Call it a midlife crisis. Call it post-divorce stress or even PMS. Call it what you will, but I’ve had it with living a life framed by what I “have to” do and what I either can’t afford to do or don’t have time to do.
Building wealth has never been a priority of mine. Give me a person with lots of heart and talent any day over somebody who merely makes a ton of money. Money, however, is a huge factor in my current frustration. Back when I was a sales director, I remember using a line about money that went something like this: “You don’t have to love money. But, it’s kind of like oxygen – you need to have some in order to live.” Being a homeowner makes that sentiment even easier to believe. Since I work more jobs than a sane person should, my solution is to enter home improvement sweepstakes. Hey. Don’t judge.
Actually, what is most likely happening in this momentary frustration is that I’m feeling the effects of some pretty significant and intentional sacrifices I’ve made in my life. Some people find it easier than others to delay gratification. Still fewer tend to make sacrifice a way of life rather than a temporary commitment for a greater purpose. I’m pretty sure I fall into the latter group. I sometimes have to have long conversations with myself about my purposes in giving things up to ensure that my commitment hasn’t outlived its purpose.
As a single parent, saving money and spending time on projects for home improvement have been sacrificed for childcare costs and graduate school. Steaks, chicken with its amazing array of cooking methods, bacon, ham or turkey sandwiches, and dairy-based milk and ice cream have all been set aside to improve my health and my odds of beating heart disease and cancer risks. (Explore a pescatarian diet here.)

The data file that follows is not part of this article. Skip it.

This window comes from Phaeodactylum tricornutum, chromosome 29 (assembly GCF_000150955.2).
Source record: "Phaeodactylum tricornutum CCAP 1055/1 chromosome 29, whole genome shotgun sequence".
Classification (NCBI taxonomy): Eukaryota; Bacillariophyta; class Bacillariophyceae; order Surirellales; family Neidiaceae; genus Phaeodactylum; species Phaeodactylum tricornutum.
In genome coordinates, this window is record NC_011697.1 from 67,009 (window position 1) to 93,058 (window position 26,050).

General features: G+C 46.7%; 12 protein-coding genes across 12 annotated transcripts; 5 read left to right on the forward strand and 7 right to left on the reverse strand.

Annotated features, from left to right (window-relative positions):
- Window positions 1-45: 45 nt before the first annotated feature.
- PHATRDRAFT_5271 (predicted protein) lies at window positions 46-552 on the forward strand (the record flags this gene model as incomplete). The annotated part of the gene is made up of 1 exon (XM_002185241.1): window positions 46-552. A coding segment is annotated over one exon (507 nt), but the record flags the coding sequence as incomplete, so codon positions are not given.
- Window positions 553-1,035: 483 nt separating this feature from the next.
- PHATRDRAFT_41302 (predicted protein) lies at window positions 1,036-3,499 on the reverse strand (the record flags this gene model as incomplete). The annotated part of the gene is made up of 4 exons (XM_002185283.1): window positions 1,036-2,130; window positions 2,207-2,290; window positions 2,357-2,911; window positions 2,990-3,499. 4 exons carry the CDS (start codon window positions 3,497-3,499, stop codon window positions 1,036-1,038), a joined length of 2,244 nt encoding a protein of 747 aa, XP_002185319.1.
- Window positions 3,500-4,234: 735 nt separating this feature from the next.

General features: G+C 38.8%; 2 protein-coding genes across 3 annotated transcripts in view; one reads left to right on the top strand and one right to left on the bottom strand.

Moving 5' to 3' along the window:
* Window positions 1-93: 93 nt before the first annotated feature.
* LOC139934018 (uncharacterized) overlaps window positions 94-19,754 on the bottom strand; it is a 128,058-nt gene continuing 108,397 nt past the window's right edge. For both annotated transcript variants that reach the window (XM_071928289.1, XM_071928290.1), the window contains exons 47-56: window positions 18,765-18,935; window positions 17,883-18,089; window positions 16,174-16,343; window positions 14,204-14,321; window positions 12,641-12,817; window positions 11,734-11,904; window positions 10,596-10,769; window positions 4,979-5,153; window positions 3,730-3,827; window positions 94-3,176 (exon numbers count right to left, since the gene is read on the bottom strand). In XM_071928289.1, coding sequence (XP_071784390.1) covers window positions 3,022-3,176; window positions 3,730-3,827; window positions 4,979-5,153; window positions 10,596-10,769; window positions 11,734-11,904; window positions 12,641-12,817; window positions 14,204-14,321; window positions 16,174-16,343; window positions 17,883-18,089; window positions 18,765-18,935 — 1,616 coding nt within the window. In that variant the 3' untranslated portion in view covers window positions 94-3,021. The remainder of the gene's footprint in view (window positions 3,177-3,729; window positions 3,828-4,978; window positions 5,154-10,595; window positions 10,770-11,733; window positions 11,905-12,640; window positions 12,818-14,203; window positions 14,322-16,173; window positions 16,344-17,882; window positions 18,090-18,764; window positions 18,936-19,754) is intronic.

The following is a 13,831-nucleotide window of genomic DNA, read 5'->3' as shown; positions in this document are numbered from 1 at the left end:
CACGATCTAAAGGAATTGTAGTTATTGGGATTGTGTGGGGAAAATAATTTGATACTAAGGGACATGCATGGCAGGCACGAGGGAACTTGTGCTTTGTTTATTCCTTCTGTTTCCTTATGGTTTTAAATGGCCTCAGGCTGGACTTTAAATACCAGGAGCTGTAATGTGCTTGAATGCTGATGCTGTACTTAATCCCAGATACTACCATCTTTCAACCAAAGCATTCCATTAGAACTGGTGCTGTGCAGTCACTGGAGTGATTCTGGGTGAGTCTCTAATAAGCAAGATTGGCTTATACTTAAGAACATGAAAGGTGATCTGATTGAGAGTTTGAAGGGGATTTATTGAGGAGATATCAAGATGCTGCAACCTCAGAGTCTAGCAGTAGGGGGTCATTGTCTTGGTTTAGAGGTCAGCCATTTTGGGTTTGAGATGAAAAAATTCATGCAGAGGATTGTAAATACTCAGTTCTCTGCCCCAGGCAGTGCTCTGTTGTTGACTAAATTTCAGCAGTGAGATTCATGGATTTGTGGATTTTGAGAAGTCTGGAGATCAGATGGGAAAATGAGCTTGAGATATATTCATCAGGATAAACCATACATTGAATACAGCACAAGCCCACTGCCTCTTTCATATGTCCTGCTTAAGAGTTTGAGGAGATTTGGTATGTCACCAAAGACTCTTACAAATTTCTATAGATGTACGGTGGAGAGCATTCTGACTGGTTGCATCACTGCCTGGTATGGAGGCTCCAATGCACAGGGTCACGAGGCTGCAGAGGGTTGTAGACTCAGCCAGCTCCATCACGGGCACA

Seeking the companionship of a man has been set aside until I feel ready to swim in that sometimes wild, sometimes wonderful ocean again.
All of these things added together can make me grumpy. Grumpier than I like to admit and grumpier than I would like to remain. Sometimes, long-term sacrifice can breed resentment.
As I talk myself through it, I see more clearly that my frustrations are not only temporary, but that I can make new choices to change my circumstances, just like I made choices that led me here. Having choices and knowing what they are is empowering. Choices increase hope and excitement and can reduce feelings of resentment.
Perhaps, choices are the biggest luxuries any of us have — rich or poor or somewhere in-between. I thank God for choices, demonstrated lovingly in the free will He gave to all humans. I thank God also for Wisdom that shows us our perceived walls and limitations and makes us see our choices more and more clearly.